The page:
May 29, 2013 - Lake Orion Schools will ask voters to approve a bond proposal this summer to secure funding for what officials say are critical building improvements, safety and security systems, instructional equipment and technology infrastructure expenditures.
School district residents will vote on the proposal during a special election on Tuesday, August 6, 2013.
According to Superintendent Marion Ginopolis, the bond is necessary because, in today's competitive public education environment, many of the proposed expenditures have been delayed too long and must be made now to keep the district among the best in Michigan. She said the state mandates specific times when bond elections can be held and the August date was selected because, if the bond passes, work on district buildings can begin immediately. New state-directed rules related to the school bond loan fund, and election law reforms also influenced the decision to conduct the bond election this year.
"Our schools have been one of the shining cornerstones of the Lake Orion community for many years, helping attract families, strengthen home values, lure businesses to locate here and, most importantly, nurture our young people," Ginopolis said. "This bond is critical to the long-term success of the district in attracting and retaining great families who want their children to benefit from a safe, sound and challenging learning environment."
Voters will have two bond options from which to consider. The first option covers projects deemed "essential" based on an evaluation of the district's needs and is valued at $28.7 million over a 19 ½-year bond term. The second option includes additional projects considered "enhancements", and is valued at $4.5 million over the 19 ½ -year bond term.
Ginopolis stressed all of the district's students will benefit from the bond. The improvements range from a variety of academic and fine arts program enhancements, to building and athletic field renovations, to technology and communications infrastructure upgrades, among others. "Whether your child is just starting kindergarten or is in high school, there's something for everyone in this bond proposal," Ginopolis said. "We're very confident that, managed properly, these projects will have a positive impact on the district and the ability of our educators to deliver superior educational opportunities for many, many years."
The proposal includes significant capital investments to several school buildings:
•Enhanced safety and security systems in all school district buildings based on recommendations from the Oakland County Sheriff's Office;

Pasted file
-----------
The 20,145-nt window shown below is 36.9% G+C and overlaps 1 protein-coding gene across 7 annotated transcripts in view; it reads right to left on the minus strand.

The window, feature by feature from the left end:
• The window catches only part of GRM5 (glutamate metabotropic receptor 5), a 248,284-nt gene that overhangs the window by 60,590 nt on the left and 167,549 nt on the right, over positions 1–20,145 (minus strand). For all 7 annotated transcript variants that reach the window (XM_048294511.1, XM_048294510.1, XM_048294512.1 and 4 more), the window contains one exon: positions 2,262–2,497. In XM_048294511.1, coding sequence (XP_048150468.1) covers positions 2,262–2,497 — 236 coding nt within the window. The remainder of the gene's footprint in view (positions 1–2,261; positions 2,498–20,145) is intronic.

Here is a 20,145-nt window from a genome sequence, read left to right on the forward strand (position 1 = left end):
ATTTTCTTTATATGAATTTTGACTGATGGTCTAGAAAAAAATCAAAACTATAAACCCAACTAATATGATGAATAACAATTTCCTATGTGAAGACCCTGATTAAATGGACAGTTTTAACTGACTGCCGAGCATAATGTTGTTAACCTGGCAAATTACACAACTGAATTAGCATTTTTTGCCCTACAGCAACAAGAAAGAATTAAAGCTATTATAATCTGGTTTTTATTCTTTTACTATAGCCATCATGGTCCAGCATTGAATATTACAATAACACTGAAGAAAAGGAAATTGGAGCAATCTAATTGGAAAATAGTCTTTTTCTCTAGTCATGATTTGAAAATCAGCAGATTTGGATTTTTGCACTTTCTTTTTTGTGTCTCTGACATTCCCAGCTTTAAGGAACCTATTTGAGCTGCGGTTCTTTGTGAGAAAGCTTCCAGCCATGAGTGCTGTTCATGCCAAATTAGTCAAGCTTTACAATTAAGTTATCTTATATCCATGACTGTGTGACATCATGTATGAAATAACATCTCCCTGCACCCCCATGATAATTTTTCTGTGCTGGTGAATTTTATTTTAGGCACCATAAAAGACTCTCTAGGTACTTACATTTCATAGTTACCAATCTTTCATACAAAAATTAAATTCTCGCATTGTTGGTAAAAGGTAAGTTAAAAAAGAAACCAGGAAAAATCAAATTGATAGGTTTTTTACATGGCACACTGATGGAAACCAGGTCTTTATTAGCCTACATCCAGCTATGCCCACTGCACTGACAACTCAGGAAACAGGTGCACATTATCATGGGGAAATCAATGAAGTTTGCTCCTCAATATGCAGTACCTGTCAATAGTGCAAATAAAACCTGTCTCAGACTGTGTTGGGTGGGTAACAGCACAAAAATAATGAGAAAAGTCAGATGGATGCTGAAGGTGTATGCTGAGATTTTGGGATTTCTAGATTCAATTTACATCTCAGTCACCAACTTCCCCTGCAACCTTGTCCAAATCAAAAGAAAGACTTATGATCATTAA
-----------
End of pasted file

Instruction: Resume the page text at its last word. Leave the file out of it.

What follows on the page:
•Advanced classroom instructional equipment, proven to enhance learning and used by educators throughout the state. The goal is to outfit more Lake Orion classrooms with this equipment so all students can benefit from it;
•Roof renovations; heating and cooling, as well as electrical system updates; window and door replacements and other needs that will assure their top operational shape and significant, sustainable energy savings; much of this work will be done at several aging elementary schools built in the 1970s; and,
• Technology and communications infrastructure upgrades that enable the improved delivery of instructional resources mandated by new state "core curriculum" requirements.
The bond proposal also features replacement of computing hardware at several elementary and middle schools, much of which has been in place for 10-12 years, far exceeding the useful life of such assets, Ginopolis said. She stressed the bond repayment schedule is structured to pay for new technology early in the bond term, with funds allocated for future technology purchases to help avoid obsolescence issues.
"We must continue to diligently update our technology assets and systems to not only be on par with other leading districts but, more importantly, help all of our students take advantage of technology to learn in new ways," Ginopolis said. "This not only includes hardware, but the infrastructure systems needed to link computers and share information throughout all of the 13 district buildings."
Ginopolis said the bond funds can only be used for capital expenditures, rather than operational needs, such as payroll and other day-to-day expenses used to run the school district. In recent years, the district resorted to using general fund dollars to make short-term improvements to school buildings and purchase instructional equipment. Passing the bond will relieve significant pressure to tap into the general fund for such needs, Ginopolis said.
During the past decade, Lake Orion Schools has taken a number of steps to avoid, reduce and/or eliminate nearly $19 million in operational costs - $6 million over the past two years alone. These savings have been generated through staff reductions, restructured benefit programs, privatization of services, shared services/functions with other districts, the restructuring of debt and improved operational efficiencies.
Voters who may be out-of-town on August 6 for the bond election are encouraged to apply for an absentee ballot at the Orion Township offices on Joslyn Road.
More detailed information on the district's needs and proposed expenditures can be found on the Lake Orion Community Schools website, www.lakeorion.k12.mi.us. Informational meetings also will be held at the Lake Orion Community Schools administrative offices and other locations in the community this summer.